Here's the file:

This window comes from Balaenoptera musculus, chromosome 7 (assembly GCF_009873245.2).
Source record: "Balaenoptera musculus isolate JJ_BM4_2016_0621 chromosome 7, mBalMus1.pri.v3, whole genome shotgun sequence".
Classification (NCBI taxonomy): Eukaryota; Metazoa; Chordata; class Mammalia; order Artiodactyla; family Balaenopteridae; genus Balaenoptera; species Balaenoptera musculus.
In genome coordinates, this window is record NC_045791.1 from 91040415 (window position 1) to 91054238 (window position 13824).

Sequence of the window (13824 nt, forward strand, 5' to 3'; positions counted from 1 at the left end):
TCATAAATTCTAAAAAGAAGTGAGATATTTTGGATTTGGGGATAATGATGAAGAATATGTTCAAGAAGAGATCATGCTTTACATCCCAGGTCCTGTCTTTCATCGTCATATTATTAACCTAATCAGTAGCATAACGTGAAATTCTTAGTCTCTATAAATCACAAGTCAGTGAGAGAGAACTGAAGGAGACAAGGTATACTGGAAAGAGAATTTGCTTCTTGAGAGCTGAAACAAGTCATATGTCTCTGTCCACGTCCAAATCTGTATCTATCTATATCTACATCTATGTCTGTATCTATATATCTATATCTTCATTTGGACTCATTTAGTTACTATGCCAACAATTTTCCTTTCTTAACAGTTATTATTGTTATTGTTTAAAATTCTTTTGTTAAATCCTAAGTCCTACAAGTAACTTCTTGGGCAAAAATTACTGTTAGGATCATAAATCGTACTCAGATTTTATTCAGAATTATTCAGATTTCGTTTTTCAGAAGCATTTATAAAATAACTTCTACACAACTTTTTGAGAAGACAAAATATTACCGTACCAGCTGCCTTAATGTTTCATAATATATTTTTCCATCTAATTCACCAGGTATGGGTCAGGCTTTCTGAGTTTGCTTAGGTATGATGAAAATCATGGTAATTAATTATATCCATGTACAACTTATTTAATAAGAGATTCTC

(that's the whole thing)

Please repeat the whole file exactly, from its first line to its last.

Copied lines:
This window comes from Balaenoptera musculus, chromosome 7 (assembly GCF_009873245.2).
Source record: "Balaenoptera musculus isolate JJ_BM4_2016_0621 chromosome 7, mBalMus1.pri.v3, whole genome shotgun sequence".
Classification (NCBI taxonomy): Eukaryota; Metazoa; Chordata; class Mammalia; order Artiodactyla; family Balaenopteridae; genus Balaenoptera; species Balaenoptera musculus.
In genome coordinates, this window is record NC_045791.1 from 91040415 (window position 1) to 91054238 (window position 13824).

Sequence of the window (13824 nt, forward strand, 5' to 3'; positions counted from 1 at the left end):
TCATAAATTCTAAAAAGAAGTGAGATATTTTGGATTTGGGGATAATGATGAAGAATATGTTCAAGAAGAGATCATGCTTTACATCCCAGGTCCTGTCTTTCATCGTCATATTATTAACCTAATCAGTAGCATAACGTGAAATTCTTAGTCTCTATAAATCACAAGTCAGTGAGAGAGAACTGAAGGAGACAAGGTATACTGGAAAGAGAATTTGCTTCTTGAGAGCTGAAACAAGTCATATGTCTCTGTCCACGTCCAAATCTGTATCTATCTATATCTACATCTATGTCTGTATCTATATATCTATATCTTCATTTGGACTCATTTAGTTACTATGCCAACAATTTTCCTTTCTTAACAGTTATTATTGTTATTGTTTAAAATTCTTTTGTTAAATCCTAAGTCCTACAAGTAACTTCTTGGGCAAAAATTACTGTTAGGATCATAAATCGTACTCAGATTTTATTCAGAATTATTCAGATTTCGTTTTTCAGAAGCATTTATAAAATAACTTCTACACAACTTTTTGAGAAGACAAAATATTACCGTACCAGCTGCCTTAATGTTTCATAATATATTTTTCCATCTAATTCACCAGGTATGGGTCAGGCTTTCTGAGTTTGCTTAGGTATGATGAAAATCATGGTAATTAATTATATCCATGTACAACTTATTTAATAAGAGATTCTC